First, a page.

Minneapolis Market Ready to Embrace Shifting Retail Trends

by Kristin Harlow

The Minneapolis retail market ended the second quarter with a vacancy rate of 3.1 percent. The freestanding retail segment (buildings not contained within a shopping center) posted a vacancy rate of 1.8 percent. Over the past year, there has been a pattern of positive absorption in the market. The average quoted asking retail rental rate at the end of the second quarter was $13.94 per square foot. Comparably, a year ago this rate was $13.29 per square foot.

Meanwhile, construction of retail properties has been on an upward climb. Within the past four quarters, 1.2 million square feet of retail space has been built, and there is an additional 892,910 square feet in progress, according to CoStar Group.

Lucas Gaughan, Gaughan Cos.

Lucas Gaughan, Gaughan Cos.

Net absorption continues

Retail net absorption was moderate in Minneapolis in the second quarter of 2017, totaling 484,120 square feet. That’s up from 135,536 square feet of positive absorption in the first quarter and 366,652 square feet in the fourth quarter of 2016. However, these figures are all down from the third quarter of 2016, when 638,183 square feet were positively absorbed in the market.

Several tenants have moved out of large blocks of space in 2017. For example, Sears vacated 125,209 square feet at Riverdale Village; Kmart exited 103,455 square feet at Signal Hills; and Schneiderman’s Furniture vacated 93,517 square feet at 17630 Juniper Path.

Tenants moving into large blocks of space this year include Target taking 152,627 square feet at 18275 Kenrick Ave.; Hobby Lobby leasing 50,019 square feet at Burnhill Plaza; and Whole Foods’ 45,000-square-foot lease at 305-325 Radio Drive, according to CoStar.

A number of large national and regional tenants are seeking to expand their footprint within the northern suburbs of Minneapolis in the coming year. These tenants include Total Wine & More, AutoZone, Fresh Thyme Farmers Market, Hy-Vee, Planet Fitness, Xperience Fitness and Lunds & Byerlys.

Many of these users are beginning to compete for large blocks of space. The fierce level of competition is causing landlords to become more reserved in their selection of future tenants.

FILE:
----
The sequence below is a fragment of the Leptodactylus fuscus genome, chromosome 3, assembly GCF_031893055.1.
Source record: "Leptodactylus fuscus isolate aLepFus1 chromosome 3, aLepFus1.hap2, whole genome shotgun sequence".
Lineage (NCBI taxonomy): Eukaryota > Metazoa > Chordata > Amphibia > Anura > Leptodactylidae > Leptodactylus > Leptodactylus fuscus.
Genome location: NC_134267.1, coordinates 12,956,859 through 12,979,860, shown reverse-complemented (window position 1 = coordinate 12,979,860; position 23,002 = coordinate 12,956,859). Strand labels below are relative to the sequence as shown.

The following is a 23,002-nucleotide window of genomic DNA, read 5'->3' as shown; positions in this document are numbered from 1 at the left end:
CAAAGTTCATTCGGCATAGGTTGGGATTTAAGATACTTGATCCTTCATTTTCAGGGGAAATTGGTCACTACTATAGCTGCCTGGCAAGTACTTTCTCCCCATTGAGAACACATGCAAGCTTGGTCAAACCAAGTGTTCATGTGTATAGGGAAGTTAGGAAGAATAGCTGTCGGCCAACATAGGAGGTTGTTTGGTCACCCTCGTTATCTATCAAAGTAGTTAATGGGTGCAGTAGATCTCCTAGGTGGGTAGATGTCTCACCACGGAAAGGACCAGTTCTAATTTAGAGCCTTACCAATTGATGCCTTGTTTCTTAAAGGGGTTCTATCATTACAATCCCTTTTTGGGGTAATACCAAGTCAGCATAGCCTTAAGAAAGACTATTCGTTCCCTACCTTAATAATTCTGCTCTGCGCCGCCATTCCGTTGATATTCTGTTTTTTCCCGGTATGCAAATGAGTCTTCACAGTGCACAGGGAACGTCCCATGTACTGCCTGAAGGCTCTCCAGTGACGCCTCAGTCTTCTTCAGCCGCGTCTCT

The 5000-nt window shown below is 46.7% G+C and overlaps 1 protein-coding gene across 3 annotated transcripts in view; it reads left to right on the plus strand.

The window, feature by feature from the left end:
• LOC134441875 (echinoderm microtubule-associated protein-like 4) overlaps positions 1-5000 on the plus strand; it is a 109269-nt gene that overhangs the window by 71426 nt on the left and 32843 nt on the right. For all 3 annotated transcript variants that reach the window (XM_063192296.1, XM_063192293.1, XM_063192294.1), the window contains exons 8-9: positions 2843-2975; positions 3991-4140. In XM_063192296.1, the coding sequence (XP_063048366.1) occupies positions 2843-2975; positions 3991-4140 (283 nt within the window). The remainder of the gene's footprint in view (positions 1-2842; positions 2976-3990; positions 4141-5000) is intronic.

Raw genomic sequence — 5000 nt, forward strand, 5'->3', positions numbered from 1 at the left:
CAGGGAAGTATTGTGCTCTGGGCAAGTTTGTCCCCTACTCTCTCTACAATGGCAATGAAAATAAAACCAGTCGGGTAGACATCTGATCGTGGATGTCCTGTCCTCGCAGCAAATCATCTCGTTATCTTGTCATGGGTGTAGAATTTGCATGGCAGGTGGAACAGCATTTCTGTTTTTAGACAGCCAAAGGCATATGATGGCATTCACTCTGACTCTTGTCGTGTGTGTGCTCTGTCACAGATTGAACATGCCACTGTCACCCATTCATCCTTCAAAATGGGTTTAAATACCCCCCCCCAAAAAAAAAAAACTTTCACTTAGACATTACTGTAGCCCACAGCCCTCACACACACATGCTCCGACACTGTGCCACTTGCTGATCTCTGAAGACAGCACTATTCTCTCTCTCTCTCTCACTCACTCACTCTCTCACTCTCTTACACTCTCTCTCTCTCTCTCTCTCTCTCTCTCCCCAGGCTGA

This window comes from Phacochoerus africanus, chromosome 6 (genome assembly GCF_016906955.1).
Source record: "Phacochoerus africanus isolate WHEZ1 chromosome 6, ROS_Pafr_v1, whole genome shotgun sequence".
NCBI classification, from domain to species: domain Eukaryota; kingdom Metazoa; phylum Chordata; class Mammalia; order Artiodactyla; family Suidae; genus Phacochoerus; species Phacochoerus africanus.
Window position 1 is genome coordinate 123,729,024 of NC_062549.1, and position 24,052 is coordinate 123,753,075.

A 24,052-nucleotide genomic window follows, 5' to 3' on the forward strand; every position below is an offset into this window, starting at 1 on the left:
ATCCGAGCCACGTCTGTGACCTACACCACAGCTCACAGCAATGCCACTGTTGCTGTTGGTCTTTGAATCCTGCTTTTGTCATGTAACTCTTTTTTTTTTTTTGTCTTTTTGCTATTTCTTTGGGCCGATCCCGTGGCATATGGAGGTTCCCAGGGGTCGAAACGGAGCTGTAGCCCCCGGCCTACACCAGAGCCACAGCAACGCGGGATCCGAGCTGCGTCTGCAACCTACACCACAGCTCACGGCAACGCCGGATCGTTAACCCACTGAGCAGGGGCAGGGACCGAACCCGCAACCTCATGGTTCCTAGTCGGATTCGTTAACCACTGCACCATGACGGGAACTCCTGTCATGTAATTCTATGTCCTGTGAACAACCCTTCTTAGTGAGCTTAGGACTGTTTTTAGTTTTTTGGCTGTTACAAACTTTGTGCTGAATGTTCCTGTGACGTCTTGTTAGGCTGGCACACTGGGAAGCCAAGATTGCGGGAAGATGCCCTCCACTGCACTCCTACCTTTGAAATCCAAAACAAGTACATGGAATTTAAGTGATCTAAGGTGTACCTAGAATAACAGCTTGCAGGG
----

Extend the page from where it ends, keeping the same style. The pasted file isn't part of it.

New construction abounds

During the second quarter of 2017, 17 buildings totaling 357,401 square feet were completed in the Minneapolis retail market. Some 15 buildings with 127,022 square feet were completed in the first quarter of 2017, 15 buildings totaling 107,203 square feet were completed in the fourth quarter of 2016, and 16 buildings totaling 591,872 square were completed in the third quarter of 2016.

We are beginning to see development and redevelopment of small to mid-size multi-tenant retail centers. The quoted triple-net asking rental rate for new construction typically ranges from $35 to $45 per square foot. We anticipate continued positive absorption of existing product, plus additional ground-up development and redevelopment activity over the next several years. With the continued absorption of existing large blocks of retail space in secondary markets, we expect to see the new development of big-box retail in secondary and tertiary markets within the next several years.

Changing dynamics 

Landlords are slowly, and in some cases reluctantly, adapting to the rapid, dynamic transformation of
office users choosing to locate within retail centers. There is also a growing demand for experiential retail. As online sales continue to dominate the traditional shopping experience, retail space is continually repurposed.

We are seeing noticeable growth in retail entertainment. Companies such as the Big Thrill Factory, an amusement center with three locations in Minnesota, continue to expand and absorb large blocks of retail left behind by former grocery stores and other similar uses.

Mall operators are beginning to install more food, entertainment and service-based businesses. The Mall of America is a primary example of this trend. Over the past few years, the mall has made an intriguing shift away from a tenant roster of traditional storefronts to a widespread mixture of entertainment and food users.

We are excited to see what the future holds for the retail sector in Minneapolis.

— By Lucas Gaughan, Vice President of Commercial Accounts, Gaughan Cos. This article first appeared in the October 2017 issue of Heartland Real Estate Business magazine.

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